March 17, 2017
On Thursday, March 16, 2017, President Trump and the Office of Management and Budget released its budget blueprint “America First.” While news reports have focused on the proposed cuts to federal spending and the enhancements in national security and defense spending, this blueprint provides the clearest indication yet to health care providers regarding the administration’s planned efforts to combat fraud and abuse in the Medicare and Medicaid programs.
In highlighting spending priorities for the U.S. Department of Health and Human Services (HHS), the blueprint provides that the President’s budget:
“Strengthens the integrity and sustainability of Medicare and Medicaid by investing in activities to prevent fraud, waste, and abuse and promote high quality and efficient health care. Additional funding for the Health Care Fraud and Abuse Control (HCFAC) program has allowed the Centers for Medicare & Medicaid Services in recent years to shift away from a ‘pay-and-chase’ model toward identifying and preventing fraudulent or improper payments from being paid in the first place. The return on investment for the HCFAC account was $5 returned for every $1 expended from 2014-2016. The Budget proposes HCFAC discretionary funding of $751 million in 2018, which is $70 million higher than the 2017 annualized CR level.”
As noted in an earlier client advisory, the HCFAC reported that, in FY 2016, 975 new criminal health care fraud investigations and 930 new civil health care fraud investigations were launched. The HCFAC report also highlighted that HHS excluded 3,635 individuals and entities from participating in federal health care programs during that same time period.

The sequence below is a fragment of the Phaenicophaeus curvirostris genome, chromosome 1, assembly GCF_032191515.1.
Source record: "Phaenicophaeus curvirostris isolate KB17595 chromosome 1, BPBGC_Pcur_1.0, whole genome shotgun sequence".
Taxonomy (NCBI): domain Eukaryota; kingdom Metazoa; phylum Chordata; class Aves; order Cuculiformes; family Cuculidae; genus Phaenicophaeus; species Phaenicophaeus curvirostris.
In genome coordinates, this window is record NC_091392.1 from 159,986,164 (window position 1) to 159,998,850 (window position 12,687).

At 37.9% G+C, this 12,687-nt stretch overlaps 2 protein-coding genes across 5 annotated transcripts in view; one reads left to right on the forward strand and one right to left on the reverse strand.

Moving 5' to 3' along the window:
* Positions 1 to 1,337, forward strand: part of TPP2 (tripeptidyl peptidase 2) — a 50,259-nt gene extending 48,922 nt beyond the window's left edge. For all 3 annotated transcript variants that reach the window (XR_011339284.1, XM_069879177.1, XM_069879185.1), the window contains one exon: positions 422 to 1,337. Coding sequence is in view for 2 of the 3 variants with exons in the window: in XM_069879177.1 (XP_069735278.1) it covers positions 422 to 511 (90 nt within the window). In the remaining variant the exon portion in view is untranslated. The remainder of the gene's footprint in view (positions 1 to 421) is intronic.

This clear indication of the administration’s priorities comes on the heels of the HHS Secretary and CMS Administrator’s letter to Governors highlighting their priorities for revamping state Medicaid programs.1 While focused principally on revamping Medicaid programs to return to “the core, historical mission of the program,” policing fraud and abuse in the state Medicaid program has long been a centerpiece and talking point of state government enforcement actions. In the most recent OIG annual report on Medicaid Fraud Control Unit activity, these state-based enforcement units reported 1,553 convictions, 731 civil settlements, and $744 million in criminal and civil recoveries for FY 2015.2
With the administration’s new proposed investment in combating fraud, waste, and abuse, it appears these staggering enforcement activity statistics will only continue to grow.
The information contained in this advisory is for general educational purposes only. It is presented with the understanding that neither the author nor Hancock, Daniel, Johnson & Nagle, PC, is offering any legal or other professional services. Since the law in many areas is complex and can change rapidly, this information may not apply to a given factual situation and can become outdated. Individuals desiring legal advice should consult legal counsel for up-to-date and fact-specific advice. Under no circumstances will the author or Hancock, Daniel, Johnson & Nagle, PC be liable for any direct, indirect, or consequential damages resulting from the use of this material.